By Robbie Owens

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DALLAS (CBSDFW.COM) – Dozens of so called ‘Little Free Libraries’ in Dallas could meet an unhappy ending.  In a four to one vote, the council’s Quality of Life committee today approved new regulations for the borrow-and-bring-it-back book stands that would force many to close. The proposal now heads to the full council next month.

“There’s got to be more important things going on in Dallas,” questions Stacy Holmes, “than people trying to promote literacy!”

Holmes and her family built a ‘Little Free Library’ in their front yard after her daughter brought home the idea from a Girl Scout meeting. Then someone in her Lake Highlands neighborhood last year complained.

“Why?” questions neighbor Heather Morris. “Why would you? The older people talk about kids these days– all they do is be on electronics. This is a reason to not be on them. Why complain about it?”

Morris is an unapologetic fan of the convenient, always changing supply of reading material—that operates without deadlines for return.

“It’s awesome because we don’t have to drive to the library to check out books…and I don’t have time to return them! This is great!”

Proposed regulations in Dallas include limiting the structures to a height of 5 feet, there can be only one per yard, and there must be at least 10 feet between the library and the neighbor’s property line.

According to the building community WORSHOP, a Texas based nonprofit that has built many of the little libraries, “out of the 49 identified in Dallas, 25 would have to be torn down.”  Interestingly, the group is right now working on designing and building five LFLs to honor the five officers killed in the downtown Dallas sniper ambush.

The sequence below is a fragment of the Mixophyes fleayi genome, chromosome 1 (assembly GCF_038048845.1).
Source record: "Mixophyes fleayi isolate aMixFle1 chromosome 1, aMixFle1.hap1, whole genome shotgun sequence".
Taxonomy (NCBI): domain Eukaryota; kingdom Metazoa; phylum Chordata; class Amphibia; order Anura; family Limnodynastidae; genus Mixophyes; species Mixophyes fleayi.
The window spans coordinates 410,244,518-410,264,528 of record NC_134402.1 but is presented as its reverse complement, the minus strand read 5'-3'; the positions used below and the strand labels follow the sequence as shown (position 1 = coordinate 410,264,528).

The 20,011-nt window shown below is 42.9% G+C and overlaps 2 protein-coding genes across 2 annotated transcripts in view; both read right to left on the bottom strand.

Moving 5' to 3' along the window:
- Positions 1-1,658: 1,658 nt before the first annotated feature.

Meanwhile, based on the proposed regulations even supporters admit that everything about the Holmes’ little library is wrong:  it’s too tall and it’s too close to the neighbor’s property line.  Everything about it is wrong– except, of course, the intent– to make it easier for kids to get books.

“It’s all about the intent,” says Holmes, “and it’s turning into obstacles. One after another.”

Still, Holmes is vowing to keep fighting… because of how it feels to see a kid walk away with a book.

“Oh, we love it!  It’s my favorite,” admits Holmes.  “Sometimes they’ll even come by and sit down on the bench I put out here for them… and their family will come and sit out here and read books together.”

She says her city council member and many neighbors came to the little library’s defense last year—and she hopes they will again, because under the proposed regulations, existing structures would not be exempted.  Her little library would have to come down.

“If it came to that, I would be heartbroken,” says Holmes, “I won’t give up.”

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